Big Boxes Report Dismal And Less Dismal Earnings

Just months after a huge management shakeup, Home Depot turned in a dismal report card yesterday--with fourth-quarter earnings falling to $925 million, down from $1.3 billion in the same period in fiscal 2005. Sales for the period gained 4%, to $20.3 billion.

In its retail division, sales fell 2% to $17.4 billion, and comparable store sales--the number most closely watched by observers--tumbled 6.6% in the fourth quarter. Sales in its HD Supply segment, which the company has said it is considering selling, grew by 64%, to $2.9 billion.

Calling the results "disappointing," the company said it is "encouraged as we head into spring with an expanded assortment in outdoor power equipment, landscape products and a new patio and grill lineup. In 2007 customers will see us focus on product excitement and creating a compelling value proposition in our stores."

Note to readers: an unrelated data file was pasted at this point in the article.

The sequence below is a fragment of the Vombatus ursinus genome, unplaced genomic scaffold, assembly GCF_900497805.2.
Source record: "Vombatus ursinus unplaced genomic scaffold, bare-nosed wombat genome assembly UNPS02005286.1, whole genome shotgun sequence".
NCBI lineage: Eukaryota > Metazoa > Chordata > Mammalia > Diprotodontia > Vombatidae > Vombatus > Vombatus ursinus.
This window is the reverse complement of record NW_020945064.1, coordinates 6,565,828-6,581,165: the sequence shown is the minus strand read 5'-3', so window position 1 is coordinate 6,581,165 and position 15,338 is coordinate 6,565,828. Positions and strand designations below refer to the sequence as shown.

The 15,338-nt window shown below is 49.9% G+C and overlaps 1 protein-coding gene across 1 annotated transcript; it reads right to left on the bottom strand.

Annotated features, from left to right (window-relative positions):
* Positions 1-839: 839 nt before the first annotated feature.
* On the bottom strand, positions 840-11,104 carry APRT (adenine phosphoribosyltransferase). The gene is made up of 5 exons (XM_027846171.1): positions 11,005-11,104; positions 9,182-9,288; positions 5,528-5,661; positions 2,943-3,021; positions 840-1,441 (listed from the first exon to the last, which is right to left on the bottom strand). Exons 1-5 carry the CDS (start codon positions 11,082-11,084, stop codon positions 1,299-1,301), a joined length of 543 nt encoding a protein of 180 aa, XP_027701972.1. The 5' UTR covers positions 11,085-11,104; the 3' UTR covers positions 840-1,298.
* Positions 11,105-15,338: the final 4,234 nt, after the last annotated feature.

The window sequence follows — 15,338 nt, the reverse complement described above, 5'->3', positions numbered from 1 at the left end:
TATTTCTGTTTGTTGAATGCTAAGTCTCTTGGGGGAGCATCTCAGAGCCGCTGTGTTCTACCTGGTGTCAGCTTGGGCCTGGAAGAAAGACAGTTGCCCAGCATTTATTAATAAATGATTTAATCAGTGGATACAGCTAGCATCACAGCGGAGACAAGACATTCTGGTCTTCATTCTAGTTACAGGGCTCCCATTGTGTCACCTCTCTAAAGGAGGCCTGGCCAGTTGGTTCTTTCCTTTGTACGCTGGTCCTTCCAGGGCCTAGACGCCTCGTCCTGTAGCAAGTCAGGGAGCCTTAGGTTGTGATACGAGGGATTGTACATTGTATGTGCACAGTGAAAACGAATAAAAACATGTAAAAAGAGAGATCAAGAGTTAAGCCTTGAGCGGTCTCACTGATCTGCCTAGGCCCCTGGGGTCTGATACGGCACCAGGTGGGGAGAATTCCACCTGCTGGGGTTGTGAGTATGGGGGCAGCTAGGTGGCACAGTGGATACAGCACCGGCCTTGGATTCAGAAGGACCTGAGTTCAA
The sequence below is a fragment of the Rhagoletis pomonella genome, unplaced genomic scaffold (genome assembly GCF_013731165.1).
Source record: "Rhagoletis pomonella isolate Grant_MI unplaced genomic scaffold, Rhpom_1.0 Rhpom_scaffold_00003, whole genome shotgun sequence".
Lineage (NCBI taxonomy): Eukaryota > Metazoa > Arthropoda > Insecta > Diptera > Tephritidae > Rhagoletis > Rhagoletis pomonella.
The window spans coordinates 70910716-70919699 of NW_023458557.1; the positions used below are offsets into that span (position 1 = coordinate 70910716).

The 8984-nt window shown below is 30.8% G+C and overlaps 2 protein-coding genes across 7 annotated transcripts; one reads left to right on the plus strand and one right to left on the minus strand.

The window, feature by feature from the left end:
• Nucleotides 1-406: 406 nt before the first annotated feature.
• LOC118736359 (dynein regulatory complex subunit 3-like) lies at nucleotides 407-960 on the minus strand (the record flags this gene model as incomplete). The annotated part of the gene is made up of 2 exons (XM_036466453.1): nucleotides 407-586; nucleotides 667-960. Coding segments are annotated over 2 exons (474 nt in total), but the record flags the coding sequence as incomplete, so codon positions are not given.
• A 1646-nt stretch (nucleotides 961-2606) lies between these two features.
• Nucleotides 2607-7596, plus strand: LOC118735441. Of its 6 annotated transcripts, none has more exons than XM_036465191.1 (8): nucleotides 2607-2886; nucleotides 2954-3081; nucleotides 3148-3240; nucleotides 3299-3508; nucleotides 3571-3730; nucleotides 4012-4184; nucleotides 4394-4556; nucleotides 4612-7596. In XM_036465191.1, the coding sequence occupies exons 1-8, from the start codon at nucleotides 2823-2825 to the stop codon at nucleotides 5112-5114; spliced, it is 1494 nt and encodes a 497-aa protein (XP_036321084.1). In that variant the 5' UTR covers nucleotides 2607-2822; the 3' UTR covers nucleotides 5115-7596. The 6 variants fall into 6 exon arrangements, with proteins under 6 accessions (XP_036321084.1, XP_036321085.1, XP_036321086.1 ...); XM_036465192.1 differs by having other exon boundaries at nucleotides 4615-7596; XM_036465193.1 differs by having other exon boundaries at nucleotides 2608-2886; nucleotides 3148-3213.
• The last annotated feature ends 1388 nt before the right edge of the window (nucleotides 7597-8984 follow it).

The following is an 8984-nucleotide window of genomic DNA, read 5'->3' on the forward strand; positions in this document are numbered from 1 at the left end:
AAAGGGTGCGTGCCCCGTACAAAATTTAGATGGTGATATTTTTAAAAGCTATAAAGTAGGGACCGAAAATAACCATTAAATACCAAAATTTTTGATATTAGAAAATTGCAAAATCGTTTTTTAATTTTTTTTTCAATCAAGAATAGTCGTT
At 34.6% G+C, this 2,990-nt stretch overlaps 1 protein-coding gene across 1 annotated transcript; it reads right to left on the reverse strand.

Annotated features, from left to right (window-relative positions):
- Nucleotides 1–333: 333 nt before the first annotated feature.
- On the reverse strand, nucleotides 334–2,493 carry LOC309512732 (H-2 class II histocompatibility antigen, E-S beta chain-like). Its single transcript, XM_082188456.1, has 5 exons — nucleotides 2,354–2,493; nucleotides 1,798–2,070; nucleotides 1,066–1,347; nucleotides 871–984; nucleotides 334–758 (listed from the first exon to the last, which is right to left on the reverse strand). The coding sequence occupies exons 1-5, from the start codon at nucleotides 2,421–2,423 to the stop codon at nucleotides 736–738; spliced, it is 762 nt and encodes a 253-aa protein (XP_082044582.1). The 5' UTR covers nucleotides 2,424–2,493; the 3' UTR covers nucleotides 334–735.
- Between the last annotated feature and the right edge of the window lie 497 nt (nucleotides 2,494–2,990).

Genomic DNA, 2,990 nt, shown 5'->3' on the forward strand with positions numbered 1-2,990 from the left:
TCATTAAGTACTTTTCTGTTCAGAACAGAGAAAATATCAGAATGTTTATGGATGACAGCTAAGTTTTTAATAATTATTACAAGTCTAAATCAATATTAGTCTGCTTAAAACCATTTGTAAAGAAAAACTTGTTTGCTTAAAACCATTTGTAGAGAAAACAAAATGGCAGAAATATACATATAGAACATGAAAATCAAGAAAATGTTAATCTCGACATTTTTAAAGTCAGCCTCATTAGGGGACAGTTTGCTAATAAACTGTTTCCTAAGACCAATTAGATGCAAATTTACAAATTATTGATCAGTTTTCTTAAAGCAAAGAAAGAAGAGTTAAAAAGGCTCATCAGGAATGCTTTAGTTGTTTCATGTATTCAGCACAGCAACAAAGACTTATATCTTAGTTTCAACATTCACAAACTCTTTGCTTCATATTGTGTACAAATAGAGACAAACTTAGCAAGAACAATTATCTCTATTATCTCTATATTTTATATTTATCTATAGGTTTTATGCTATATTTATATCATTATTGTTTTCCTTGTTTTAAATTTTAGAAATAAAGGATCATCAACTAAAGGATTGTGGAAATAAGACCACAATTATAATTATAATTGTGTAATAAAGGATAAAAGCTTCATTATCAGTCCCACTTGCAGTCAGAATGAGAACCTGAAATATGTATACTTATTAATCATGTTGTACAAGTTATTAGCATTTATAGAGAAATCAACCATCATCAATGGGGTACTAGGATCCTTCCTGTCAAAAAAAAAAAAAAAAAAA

The news was better--but not great--from Bentonville, Ark. Wal-Mart Stores Inc., which reported record sales and earnings for the quarter, primarily because of strong international results. Overall, sales for the fourth quarter were $98.1 billion--an increase of 11% over the fourth quarter of fiscal year 2006. And for the fiscal year ended Jan. 31, 2007, sales hit $345 billion--an increase of 12% over fiscal year 2006.



Total U.S. comparable store sales for the fourth quarter increased 1.6%, which is represented by a 1.3% increase for Wal-Mart Stores and a 3.1% increase for Sam's Club. For the first quarter, the company said that it expects U.S. comparable store sales to increase in the range of 1 to 3%.

The company said the results are proof that low prices haven't lost their appeal. "It's a reaffirmation of the proposition that's synonymous with Wal-Mart--saving people money so they can live better," said the company. "Sam Walton started our Company in 1962 with this simple principle. And this is the mission that drives our strategy around the world today."

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